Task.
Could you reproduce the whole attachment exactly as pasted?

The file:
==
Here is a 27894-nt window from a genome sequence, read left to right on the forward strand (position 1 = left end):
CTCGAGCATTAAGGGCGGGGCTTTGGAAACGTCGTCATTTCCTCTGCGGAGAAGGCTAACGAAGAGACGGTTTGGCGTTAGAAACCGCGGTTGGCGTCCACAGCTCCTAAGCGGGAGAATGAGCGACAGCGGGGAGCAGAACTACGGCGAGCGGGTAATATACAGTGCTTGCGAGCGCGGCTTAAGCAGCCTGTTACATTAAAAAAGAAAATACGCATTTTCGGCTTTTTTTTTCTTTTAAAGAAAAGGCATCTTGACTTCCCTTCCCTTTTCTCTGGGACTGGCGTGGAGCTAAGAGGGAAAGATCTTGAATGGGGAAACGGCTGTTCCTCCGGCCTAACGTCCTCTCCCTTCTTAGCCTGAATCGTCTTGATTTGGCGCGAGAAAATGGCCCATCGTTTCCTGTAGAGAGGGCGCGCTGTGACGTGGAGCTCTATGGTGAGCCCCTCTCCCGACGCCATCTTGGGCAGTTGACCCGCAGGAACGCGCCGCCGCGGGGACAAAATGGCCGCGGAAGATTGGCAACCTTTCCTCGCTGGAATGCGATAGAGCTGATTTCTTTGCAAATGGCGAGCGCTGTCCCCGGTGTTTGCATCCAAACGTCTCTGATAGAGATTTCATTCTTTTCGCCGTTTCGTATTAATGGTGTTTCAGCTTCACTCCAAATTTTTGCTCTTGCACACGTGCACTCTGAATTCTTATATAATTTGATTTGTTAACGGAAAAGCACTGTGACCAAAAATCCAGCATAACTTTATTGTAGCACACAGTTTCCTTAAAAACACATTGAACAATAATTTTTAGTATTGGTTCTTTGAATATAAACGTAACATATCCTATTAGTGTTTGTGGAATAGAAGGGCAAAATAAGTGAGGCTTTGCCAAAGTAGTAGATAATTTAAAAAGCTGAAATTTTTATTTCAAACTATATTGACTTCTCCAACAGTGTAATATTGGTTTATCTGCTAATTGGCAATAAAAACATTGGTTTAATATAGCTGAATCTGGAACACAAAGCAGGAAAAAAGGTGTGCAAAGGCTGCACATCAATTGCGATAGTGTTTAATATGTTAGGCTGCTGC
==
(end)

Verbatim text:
Here is a 27894-nt window from a genome sequence, read left to right on the forward strand (position 1 = left end):
CTCGAGCATTAAGGGCGGGGCTTTGGAAACGTCGTCATTTCCTCTGCGGAGAAGGCTAACGAAGAGACGGTTTGGCGTTAGAAACCGCGGTTGGCGTCCACAGCTCCTAAGCGGGAGAATGAGCGACAGCGGGGAGCAGAACTACGGCGAGCGGGTAATATACAGTGCTTGCGAGCGCGGCTTAAGCAGCCTGTTACATTAAAAAAGAAAATACGCATTTTCGGCTTTTTTTTTCTTTTAAAGAAAAGGCATCTTGACTTCCCTTCCCTTTTCTCTGGGACTGGCGTGGAGCTAAGAGGGAAAGATCTTGAATGGGGAAACGGCTGTTCCTCCGGCCTAACGTCCTCTCCCTTCTTAGCCTGAATCGTCTTGATTTGGCGCGAGAAAATGGCCCATCGTTTCCTGTAGAGAGGGCGCGCTGTGACGTGGAGCTCTATGGTGAGCCCCTCTCCCGACGCCATCTTGGGCAGTTGACCCGCAGGAACGCGCCGCCGCGGGGACAAAATGGCCGCGGAAGATTGGCAACCTTTCCTCGCTGGAATGCGATAGAGCTGATTTCTTTGCAAATGGCGAGCGCTGTCCCCGGTGTTTGCATCCAAACGTCTCTGATAGAGATTTCATTCTTTTCGCCGTTTCGTATTAATGGTGTTTCAGCTTCACTCCAAATTTTTGCTCTTGCACACGTGCACTCTGAATTCTTATATAATTTGATTTGTTAACGGAAAAGCACTGTGACCAAAAATCCAGCATAACTTTATTGTAGCACACAGTTTCCTTAAAAACACATTGAACAATAATTTTTAGTATTGGTTCTTTGAATATAAACGTAACATATCCTATTAGTGTTTGTGGAATAGAAGGGCAAAATAAGTGAGGCTTTGCCAAAGTAGTAGATAATTTAAAAAGCTGAAATTTTTATTTCAAACTATATTGACTTCTCCAACAGTGTAATATTGGTTTATCTGCTAATTGGCAATAAAAACATTGGTTTAATATAGCTGAATCTGGAACACAAAGCAGGAAAAAAGGTGTGCAAAGGCTGCACATCAATTGCGATAGTGTTTAATATGTTAGGCTGCTGC